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John O’Leary welcomes Pictionary creator Rob Angel to the Live Inspired Podcast.

Rob Angel turned a simple idea and an outrageous dream into a cultural phenomenon.

As a twenty-something year old waiting tables, Rob began his adventure in creating the remarkably successful and beloved board game Pictionary. Beating industry giants Milton Bradley and Mattel at their own game, Rob led Pictionary to selling a staggering 38 million (!!!) games in more than 60 countries.

Today, Rob shares how his intuition, passion and persistence led to creating the legendary game and how unconventional tactics led to unexpected success.

Yet, my friends, this conversation is about so much more than Pictionary being one of the bestselling board games of all time. It’s a roadmap to finding success on your own terms, the power of taking the first small step and embracing the challenges that lie ahead.

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SHOW NOTES:

  • “I’m always curious.”
  • Assemble your cavalry: Growing up, Rob’s favorite board game was RISK where his winning strategy was to first conquer Australia.
  • Rob creates his competitiveness and focus to becoming a champion pole vaulter.
  • After his dad got fired from his job as a business executive, Rob reevaluated how he envisioned his future.
  • Lessons from Rob’s work experience: Scooping ice cream taught him humility. Selling vacuums taught him to not be pushy. Real estate taught him to follow his own dream, not someone else’s. Franchising a pizza restaurant taught him to try new things. Waiting tables taught him organization and how to deal with others.
  • Charades on paper: At 22 years old, Rob and his roommates birthed the idea of Pictionary yet lacked the passion to create, produce, market and sell the game.
  • After nearly 3 years, Rob started creating Pictionary by reading the dictionary to create the game’s word list. The first word of the 5,018-word list was “aardvark”.
  • “Intuition and one foot in front of the other.” – How Rob went from ideation to creating one of the largest selling board games in history.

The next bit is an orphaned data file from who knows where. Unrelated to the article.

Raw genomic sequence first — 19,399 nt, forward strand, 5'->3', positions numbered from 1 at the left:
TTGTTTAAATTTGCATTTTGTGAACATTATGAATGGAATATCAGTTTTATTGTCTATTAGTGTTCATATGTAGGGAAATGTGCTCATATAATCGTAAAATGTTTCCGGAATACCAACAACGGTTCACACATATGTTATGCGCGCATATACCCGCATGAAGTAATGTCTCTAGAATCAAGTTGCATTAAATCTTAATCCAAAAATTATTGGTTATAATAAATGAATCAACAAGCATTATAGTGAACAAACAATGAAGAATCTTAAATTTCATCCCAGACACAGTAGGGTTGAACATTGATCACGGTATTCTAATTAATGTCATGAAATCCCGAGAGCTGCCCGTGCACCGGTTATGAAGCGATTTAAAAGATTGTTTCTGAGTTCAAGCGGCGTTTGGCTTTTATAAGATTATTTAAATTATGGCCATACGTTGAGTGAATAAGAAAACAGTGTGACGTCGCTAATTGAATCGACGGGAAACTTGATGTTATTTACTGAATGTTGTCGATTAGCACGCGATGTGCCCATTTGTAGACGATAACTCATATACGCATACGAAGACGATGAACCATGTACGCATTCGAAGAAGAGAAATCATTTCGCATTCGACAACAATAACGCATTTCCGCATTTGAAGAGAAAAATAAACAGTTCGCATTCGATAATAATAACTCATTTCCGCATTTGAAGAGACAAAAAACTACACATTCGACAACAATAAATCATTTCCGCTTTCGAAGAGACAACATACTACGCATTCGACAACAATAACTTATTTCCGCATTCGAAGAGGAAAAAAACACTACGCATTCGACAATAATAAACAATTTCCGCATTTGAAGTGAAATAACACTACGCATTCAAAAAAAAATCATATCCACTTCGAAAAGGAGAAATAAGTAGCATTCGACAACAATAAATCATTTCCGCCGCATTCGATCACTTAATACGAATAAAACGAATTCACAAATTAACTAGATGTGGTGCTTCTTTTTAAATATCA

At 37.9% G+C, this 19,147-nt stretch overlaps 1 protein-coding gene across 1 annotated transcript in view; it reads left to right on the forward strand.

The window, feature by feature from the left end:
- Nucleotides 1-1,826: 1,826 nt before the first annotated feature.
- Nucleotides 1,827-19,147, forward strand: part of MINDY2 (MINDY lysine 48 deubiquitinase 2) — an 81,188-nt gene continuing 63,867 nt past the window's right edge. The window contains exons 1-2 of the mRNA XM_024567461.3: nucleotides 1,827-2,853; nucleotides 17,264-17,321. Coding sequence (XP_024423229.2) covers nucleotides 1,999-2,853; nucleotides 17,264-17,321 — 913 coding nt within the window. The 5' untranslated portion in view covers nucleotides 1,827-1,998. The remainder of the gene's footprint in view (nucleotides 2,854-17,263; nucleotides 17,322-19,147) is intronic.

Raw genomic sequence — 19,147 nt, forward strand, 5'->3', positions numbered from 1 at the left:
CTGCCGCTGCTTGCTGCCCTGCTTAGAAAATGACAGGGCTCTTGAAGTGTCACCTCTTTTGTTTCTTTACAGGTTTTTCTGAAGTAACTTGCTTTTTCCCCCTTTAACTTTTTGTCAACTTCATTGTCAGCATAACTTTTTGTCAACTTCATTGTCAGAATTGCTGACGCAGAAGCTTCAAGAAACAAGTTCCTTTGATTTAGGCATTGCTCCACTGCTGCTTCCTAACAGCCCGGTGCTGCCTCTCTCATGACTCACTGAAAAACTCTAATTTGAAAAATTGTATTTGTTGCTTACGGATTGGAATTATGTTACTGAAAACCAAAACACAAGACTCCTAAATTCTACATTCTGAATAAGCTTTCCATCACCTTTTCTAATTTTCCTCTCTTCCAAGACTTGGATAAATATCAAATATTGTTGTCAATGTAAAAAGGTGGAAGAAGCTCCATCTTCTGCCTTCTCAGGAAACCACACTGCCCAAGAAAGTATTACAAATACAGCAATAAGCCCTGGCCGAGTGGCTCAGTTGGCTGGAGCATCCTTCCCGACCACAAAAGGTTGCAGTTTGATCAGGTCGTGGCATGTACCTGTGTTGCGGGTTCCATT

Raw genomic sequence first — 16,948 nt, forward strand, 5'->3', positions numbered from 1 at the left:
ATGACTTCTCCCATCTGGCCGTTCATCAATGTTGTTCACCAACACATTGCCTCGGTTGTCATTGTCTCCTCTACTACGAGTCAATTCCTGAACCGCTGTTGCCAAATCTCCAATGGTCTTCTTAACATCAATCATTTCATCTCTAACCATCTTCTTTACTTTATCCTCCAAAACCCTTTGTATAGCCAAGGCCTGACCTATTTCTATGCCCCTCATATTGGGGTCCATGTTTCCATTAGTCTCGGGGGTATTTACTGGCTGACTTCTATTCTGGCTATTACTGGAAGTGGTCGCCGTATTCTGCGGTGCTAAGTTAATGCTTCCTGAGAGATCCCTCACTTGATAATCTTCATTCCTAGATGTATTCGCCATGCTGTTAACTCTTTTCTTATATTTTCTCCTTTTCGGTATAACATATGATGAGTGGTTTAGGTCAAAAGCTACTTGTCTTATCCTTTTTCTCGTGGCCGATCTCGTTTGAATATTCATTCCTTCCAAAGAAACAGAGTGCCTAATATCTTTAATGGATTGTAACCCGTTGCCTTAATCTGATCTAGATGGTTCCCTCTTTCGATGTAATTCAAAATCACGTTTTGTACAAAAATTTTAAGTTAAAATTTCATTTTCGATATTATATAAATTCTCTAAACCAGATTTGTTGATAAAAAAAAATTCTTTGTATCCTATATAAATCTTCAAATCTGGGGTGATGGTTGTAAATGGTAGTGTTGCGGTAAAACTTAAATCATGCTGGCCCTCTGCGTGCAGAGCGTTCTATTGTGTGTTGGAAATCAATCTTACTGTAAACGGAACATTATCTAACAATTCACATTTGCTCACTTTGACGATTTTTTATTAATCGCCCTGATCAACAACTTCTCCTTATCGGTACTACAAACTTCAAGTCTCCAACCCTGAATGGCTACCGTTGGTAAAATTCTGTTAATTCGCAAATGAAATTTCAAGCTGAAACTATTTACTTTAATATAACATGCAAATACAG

• Contrary to business best practices, Rob didn’t look too far ahead and overthink upcoming steps while creating the game.
  • June 1, 1985: The first thousand games were assembled by hand with pieces from nine different companies.
  • Using “alternative distribution”, Rob and his team sold games in unconventional and unexpected outlets by paying the game at bars and by doing demonstrations in Nordstorm.
  • When Rob pivoted the premise of his sales pitch from a drawing game to a guessing game, sales exploded with nearly nine thousand games in the Seattle area the first six months.
  • “It’s not what you make but what you keep.” – Because of licensing and royalties, Rob only had two employees which kept overhead low.
  • With a windfall of success, Rob stayed true to himself yet faced some mental health struggles.
  • Embrace the small victories and build upon them.

Did you enjoy today’s episode, you’ll love Erik Wahl.

During the dot-com bust in 2000, Erik Wahl lost the “financial fortress” he’d built and his identity along with it. After redefining success, Erik became a performance graffiti artist with clients like IBM, Microsoft and Disney. If you’re looking to unearth great things lying dormant inside of you, listen to Erik Wahl on ep. 80.

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About our sponsor: Keeley Companies wholeheartedly believes that if you get the people right -the results will follow. They set themselves apart with a forward-thinking culture that empowers their people and fosters loyal partnerships. Keeley Companies are a proud sponsor, partner, and super fan of the Live Inspired Podcast. Learn more about Keeley Companies.

 

ROB ANGEL'S LIVE INSPIRED 7

  1. Q. What is the best book you’ve ever read?
    A.

    The Four Agreements by Don Miguel Ruiz.

  2. Q. What is a characteristic or trait that you possessed as a child that you wish you still exhibited today?
    A.

    That I was smart.

  3. Q. Your house is on fire, all living things and people are out. You have the opportunity to run in and grab one item. What would it be?
    A.

    My journals.

  4. Q. You are sitting on a bench overlooking a gorgeous beach. You have the opportunity to have a long conversation with anyone living or dead. Who would it be?
    A.

    Roman emperor and stoic philosopher Marcus Aurelius.

  5. Q. What is the best advice you’ve ever received?
    A.

    Be yourself.

  6. Q. What advice would you give your 20-year-old self?
    A.

    Say “no” more often.

  7. Q. It’s been said that all great people can have their lives summed up in one sentence. How do you want yours to read?
    A. He was joyous, giving, fraternal, nurturing and a fun guy to be around.